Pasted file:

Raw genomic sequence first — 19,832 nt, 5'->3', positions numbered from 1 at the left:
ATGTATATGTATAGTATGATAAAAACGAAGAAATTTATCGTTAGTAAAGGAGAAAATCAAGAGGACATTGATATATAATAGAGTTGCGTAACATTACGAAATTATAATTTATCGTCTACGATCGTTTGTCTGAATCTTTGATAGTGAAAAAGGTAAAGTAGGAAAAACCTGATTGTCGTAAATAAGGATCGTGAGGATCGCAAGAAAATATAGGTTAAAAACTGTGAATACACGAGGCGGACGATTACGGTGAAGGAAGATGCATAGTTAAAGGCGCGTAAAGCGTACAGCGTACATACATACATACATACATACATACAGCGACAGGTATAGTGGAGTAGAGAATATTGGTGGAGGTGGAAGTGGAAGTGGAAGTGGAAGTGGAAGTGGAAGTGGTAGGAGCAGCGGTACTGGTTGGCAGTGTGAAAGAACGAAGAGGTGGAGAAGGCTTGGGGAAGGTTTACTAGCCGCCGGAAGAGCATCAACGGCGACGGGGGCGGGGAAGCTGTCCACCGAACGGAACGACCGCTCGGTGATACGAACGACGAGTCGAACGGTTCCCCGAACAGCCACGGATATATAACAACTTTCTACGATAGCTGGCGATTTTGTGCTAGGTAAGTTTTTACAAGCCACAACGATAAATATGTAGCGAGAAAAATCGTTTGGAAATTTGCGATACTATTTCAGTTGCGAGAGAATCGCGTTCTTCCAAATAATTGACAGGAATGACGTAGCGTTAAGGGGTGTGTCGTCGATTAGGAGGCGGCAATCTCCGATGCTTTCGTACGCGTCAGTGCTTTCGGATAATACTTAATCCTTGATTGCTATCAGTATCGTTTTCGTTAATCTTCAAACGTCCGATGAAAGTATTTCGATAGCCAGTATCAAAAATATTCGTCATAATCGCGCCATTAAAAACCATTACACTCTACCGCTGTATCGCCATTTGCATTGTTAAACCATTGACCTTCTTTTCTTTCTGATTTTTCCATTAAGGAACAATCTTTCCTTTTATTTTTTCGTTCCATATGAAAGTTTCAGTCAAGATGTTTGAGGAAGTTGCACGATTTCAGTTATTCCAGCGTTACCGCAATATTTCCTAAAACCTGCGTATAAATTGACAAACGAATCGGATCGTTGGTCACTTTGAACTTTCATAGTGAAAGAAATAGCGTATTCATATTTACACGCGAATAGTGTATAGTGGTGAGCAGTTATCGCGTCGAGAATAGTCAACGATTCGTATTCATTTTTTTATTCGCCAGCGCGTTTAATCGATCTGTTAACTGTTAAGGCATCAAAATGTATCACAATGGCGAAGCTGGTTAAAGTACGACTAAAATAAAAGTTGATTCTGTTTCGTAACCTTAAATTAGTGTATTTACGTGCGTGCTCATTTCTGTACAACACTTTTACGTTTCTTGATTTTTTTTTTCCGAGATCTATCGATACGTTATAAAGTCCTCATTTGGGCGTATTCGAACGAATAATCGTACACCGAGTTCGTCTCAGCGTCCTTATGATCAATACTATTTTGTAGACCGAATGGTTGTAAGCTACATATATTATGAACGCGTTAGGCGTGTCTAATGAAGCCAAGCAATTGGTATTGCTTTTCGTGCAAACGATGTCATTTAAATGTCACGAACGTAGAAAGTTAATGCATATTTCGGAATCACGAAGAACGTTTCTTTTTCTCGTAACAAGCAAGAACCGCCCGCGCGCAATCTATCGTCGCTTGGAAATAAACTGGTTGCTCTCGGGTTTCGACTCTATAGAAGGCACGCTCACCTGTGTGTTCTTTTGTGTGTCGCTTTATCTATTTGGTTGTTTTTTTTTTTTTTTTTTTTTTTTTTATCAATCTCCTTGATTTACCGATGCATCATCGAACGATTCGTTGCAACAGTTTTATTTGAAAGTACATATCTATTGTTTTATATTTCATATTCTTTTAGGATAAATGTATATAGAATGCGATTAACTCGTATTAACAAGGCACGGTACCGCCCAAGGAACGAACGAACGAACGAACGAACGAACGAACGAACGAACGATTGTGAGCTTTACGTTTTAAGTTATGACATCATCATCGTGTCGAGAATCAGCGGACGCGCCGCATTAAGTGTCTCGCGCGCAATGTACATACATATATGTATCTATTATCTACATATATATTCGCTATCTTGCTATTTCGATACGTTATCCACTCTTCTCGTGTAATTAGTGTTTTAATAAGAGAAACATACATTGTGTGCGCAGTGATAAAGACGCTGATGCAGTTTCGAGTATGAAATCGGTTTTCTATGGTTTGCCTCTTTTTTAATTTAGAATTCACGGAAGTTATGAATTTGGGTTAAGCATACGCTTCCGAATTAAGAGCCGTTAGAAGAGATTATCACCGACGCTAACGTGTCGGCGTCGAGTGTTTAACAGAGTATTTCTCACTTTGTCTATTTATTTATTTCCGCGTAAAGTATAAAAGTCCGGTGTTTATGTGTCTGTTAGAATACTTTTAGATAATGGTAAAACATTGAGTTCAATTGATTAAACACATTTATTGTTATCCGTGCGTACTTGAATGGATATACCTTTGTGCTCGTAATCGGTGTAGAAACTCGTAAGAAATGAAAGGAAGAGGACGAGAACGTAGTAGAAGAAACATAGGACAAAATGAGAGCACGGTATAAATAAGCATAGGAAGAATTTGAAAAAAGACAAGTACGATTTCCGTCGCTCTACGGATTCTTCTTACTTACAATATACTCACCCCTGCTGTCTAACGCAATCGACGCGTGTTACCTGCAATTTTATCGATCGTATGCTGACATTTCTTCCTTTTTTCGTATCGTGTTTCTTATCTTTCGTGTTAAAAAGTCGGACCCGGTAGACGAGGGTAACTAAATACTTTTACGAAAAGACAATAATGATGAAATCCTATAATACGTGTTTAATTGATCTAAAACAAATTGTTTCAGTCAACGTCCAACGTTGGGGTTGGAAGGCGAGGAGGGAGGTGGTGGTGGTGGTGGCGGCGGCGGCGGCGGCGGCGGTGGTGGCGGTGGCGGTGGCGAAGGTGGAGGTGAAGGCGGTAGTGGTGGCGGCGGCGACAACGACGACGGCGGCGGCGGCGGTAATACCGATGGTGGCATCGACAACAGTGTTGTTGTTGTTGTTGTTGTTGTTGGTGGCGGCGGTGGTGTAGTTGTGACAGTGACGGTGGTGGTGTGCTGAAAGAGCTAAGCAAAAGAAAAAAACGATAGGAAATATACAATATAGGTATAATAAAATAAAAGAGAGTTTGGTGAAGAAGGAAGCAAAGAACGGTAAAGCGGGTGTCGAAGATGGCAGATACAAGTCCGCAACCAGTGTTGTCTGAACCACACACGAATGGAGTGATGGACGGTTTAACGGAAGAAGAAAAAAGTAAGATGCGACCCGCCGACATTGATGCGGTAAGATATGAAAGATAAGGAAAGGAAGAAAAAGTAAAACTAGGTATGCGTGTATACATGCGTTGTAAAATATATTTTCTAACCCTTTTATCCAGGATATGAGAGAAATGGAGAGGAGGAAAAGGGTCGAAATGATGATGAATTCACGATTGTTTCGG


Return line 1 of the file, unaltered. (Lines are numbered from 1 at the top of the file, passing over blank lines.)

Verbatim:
Raw genomic sequence first — 19,832 nt, 5'->3', positions numbered from 1 at the left: